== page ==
As a part of our Radical Advent Christmas campaign, we want to share Meredith's story. She is an 8-year-old girl living in the community of Susu. Meredith attends the Susu Community School and is currently in first grade. Meredith lives with her two siblings, mother and grandmother - many people for their small house. Meredith’s father died when she was only four months old and sadly, her mother struggled to cope with caring for her 3 children. The family moved in with Meredith's grandmother so that there was another adult in the house to help with daily chores and taking care of the children. Unfortunately, Meredith's grandmother is aging and it’s a struggle to look after the whole family. They found it difficult to find good food and they often went to sleep on empty stomachs.
The Care Workers in Susu found this family and wanted to help them. They started by registering Meredith and her siblings at the feeding point where the children can eat a nutritious meal each day. Meredith says the biggest difference it has made to her is that she now gets food every day without needing to worry. She feels like she now has energy to work well at school, and she was very pleased to pass her recent school exams.
Meredith's Care Worker, Patricia, frequently visits this needy family, taking soap for them, helping to wash their clothes and sometimes bringing gifts of corn meal. Patricia encourages the children to attend school each day, too. Meredith loves it when Patricia visits her - particularly when she brings sweet potatoes as a gift for the family! Hands' partners in the U.S. have provided critical prayer, short-term teams, and financial support enabling local Christian volunteers to care for children like Meredith and her brother and sister in Susu. Many other communities have no support. If you are able, please consider making a donation to our Christmas campaign here.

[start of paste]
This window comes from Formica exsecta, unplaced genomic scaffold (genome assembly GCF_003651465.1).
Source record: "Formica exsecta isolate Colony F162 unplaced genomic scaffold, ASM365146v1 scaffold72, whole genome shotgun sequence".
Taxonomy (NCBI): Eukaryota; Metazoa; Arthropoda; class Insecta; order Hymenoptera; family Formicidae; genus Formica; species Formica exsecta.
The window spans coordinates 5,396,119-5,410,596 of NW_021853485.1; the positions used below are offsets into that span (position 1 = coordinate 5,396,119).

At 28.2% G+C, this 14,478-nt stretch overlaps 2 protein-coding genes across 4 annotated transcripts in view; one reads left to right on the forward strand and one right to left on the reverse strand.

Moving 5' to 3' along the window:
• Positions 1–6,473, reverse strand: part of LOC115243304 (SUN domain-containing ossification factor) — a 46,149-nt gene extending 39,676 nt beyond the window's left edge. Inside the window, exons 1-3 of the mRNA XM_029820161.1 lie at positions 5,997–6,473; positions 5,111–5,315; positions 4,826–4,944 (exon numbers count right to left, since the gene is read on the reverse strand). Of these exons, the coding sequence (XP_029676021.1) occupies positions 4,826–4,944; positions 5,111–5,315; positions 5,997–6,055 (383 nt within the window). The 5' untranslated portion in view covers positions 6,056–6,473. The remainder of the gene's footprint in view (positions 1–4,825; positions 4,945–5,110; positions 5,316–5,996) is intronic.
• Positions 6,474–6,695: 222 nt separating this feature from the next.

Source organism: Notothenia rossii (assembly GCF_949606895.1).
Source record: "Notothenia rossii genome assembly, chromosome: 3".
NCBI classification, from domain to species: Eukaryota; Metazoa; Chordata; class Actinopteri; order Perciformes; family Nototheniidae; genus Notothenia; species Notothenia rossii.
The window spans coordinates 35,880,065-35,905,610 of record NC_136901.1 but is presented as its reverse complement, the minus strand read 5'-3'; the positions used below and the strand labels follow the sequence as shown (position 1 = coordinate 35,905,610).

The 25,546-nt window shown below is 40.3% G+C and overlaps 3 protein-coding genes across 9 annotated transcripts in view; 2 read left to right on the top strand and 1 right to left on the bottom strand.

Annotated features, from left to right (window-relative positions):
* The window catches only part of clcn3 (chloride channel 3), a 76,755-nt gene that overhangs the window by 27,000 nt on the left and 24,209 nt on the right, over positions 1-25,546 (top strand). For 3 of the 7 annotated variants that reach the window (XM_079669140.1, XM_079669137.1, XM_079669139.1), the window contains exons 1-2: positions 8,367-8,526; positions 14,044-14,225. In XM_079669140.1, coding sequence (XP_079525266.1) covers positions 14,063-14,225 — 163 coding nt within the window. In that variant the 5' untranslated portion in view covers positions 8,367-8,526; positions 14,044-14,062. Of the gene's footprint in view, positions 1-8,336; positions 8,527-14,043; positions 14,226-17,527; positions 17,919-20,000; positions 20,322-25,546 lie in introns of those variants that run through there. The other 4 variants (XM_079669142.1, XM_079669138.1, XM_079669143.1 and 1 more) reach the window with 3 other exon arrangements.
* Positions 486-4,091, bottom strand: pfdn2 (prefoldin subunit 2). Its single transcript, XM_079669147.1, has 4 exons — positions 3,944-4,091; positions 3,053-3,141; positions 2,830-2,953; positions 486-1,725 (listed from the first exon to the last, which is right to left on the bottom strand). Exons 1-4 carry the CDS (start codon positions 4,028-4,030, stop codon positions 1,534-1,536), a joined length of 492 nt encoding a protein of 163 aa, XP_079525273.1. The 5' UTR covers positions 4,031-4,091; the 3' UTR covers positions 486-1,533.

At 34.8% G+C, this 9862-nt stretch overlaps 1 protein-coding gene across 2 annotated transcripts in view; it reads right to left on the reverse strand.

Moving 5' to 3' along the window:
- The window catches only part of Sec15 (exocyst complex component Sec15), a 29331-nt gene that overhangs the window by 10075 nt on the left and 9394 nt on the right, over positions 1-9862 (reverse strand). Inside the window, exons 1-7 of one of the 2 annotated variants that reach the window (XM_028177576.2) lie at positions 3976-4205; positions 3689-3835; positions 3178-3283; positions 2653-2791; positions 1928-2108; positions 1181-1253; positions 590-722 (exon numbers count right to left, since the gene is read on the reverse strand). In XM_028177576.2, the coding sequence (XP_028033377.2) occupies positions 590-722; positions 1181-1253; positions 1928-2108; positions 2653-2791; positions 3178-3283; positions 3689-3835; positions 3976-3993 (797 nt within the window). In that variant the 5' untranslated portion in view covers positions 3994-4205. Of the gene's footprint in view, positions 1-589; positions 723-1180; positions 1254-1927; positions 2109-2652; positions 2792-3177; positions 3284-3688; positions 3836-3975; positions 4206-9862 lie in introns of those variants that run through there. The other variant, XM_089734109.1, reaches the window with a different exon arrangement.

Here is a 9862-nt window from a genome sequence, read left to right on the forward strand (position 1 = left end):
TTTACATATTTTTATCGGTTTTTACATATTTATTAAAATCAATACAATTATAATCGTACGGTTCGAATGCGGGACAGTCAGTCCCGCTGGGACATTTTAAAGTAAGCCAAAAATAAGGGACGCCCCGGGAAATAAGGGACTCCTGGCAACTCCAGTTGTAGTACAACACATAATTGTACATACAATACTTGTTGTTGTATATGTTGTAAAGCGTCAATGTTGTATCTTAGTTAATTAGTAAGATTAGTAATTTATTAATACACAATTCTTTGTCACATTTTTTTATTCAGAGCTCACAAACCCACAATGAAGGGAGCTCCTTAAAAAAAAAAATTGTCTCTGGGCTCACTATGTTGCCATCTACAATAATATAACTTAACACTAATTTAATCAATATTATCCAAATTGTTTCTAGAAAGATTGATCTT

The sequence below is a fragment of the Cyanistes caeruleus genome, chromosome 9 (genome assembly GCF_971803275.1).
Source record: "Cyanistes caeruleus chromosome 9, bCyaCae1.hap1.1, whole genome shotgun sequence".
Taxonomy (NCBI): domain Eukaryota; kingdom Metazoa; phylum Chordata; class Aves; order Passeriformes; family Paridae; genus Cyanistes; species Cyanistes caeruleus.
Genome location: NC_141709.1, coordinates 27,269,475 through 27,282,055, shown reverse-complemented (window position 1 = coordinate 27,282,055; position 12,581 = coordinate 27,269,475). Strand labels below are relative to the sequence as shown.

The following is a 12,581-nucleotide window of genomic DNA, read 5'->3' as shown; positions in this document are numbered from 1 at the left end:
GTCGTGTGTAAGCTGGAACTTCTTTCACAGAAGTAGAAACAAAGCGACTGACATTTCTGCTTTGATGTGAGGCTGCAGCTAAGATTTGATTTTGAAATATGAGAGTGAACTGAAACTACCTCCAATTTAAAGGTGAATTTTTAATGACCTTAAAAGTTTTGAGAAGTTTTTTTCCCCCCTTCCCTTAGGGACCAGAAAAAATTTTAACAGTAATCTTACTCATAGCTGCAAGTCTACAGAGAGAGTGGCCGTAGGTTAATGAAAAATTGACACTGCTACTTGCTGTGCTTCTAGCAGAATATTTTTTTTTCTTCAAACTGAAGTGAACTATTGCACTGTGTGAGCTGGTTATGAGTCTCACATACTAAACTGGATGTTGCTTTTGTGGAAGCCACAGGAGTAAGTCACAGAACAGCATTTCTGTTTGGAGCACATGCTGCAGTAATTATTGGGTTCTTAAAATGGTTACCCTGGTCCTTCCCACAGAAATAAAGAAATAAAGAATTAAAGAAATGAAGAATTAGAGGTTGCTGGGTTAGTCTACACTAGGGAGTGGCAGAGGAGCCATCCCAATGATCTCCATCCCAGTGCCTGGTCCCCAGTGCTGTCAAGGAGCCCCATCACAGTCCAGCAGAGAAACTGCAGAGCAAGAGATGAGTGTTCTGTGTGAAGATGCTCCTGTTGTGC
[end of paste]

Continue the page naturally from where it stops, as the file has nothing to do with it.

As a part of our Radical Advent christmas campaign, we want to highlight Susu, a rural community in Zambia. Hands at Work identified Susu as a village with particularly high rates of HIV/AIDS and low access to support; government clinics, hospitals and schools are too far away for the local people to access. Though the situation in Susu is desperate, the local Care Worker team, with the support of partners outside the community, is making a great impact. Many of the children visited by Susu Home-based Care attend the Community School, which was started by a local church in 2004. The school has six volunteer teachers, dedicating their time to giving 250 children in Susu a basic education.